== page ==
Haweater pens new book on the storied Manitoulin Baseball League

TORONTO—From 1903 to 1970 the Manitoulin Baseball League was a major part of the fabric of the Island, and a Haweater, who now lives in Toronto, has written and just published a new book, ‘The Manitoulin Baseball League-The Early Innings to The Final Frame.’

“The Manitoulin Baseball League started officially in 1903, the same year as the first World Series (in major league baseball) was played,” stated Derek Russell, who was born in Little Current and grew up in Espanola. “Our family is from Tehkummah, having lived there for the past 150 years.”  

“I love baseball and the history of the game, and I had heard about all these great players on the Island,  some who played in the minor leagues and some in the majors, including Murray McDermid and Ken MacKenzie,” said Mr. Russell. “My dad (Eric) played for Mindemoya in the 1960s and my grandfather had played for Tehkummah. So, three years ago I decided to look into all of this and work on a book.”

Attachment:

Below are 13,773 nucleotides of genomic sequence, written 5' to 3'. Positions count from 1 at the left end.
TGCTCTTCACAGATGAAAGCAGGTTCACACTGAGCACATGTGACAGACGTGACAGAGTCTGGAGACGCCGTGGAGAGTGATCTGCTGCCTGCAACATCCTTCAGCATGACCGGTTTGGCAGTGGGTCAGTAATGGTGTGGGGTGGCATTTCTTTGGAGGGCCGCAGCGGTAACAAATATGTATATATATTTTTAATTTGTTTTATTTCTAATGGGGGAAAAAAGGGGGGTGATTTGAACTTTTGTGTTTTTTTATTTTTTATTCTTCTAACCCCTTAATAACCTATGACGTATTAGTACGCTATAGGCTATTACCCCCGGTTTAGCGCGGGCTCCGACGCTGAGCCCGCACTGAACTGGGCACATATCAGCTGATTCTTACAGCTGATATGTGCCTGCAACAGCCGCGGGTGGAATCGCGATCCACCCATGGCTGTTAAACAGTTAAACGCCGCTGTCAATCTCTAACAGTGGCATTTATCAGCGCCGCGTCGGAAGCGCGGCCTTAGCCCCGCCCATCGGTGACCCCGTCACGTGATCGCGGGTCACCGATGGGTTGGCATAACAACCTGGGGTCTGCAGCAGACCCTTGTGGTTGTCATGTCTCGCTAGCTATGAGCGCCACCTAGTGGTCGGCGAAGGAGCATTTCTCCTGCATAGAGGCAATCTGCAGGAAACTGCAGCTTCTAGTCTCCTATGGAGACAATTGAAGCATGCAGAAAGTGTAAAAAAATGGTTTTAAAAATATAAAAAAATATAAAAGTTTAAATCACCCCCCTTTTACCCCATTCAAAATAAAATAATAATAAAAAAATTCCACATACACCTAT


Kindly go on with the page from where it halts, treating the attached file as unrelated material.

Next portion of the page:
“I visit the Island every summer,” explained Mr. Russell, who said he searched microfilm archives in libraries and museums in Toronto of The Manitoulin Expositor and Manitoulin Recorder where he found articles, photos and statistics. “Doing my research using microfilm was time consuming and tedious, but it was all worth it.”  

Mr. Russell told The Expositor he found the Farquhar trophy (which was handed out to the Manitoulin Baseball League champion for many years) in the Providence Bay arena a couple of years ago. “It was in a trophy cabinet in the back. It was one of five major trophies in total that were presented to the Manitoulin Island champion every year. The Farquhar trophy was handed out to the champions during the heyday of the Manitoulin Baseball League, in the 1950s.” 

“The book begins in the early 1900s when baseball as we know it today was still in its infancy and ends with the league’s final season in 1970, and in many ways is as much a history of the Island and the game itself as it is about the league,” said Mr. Russell.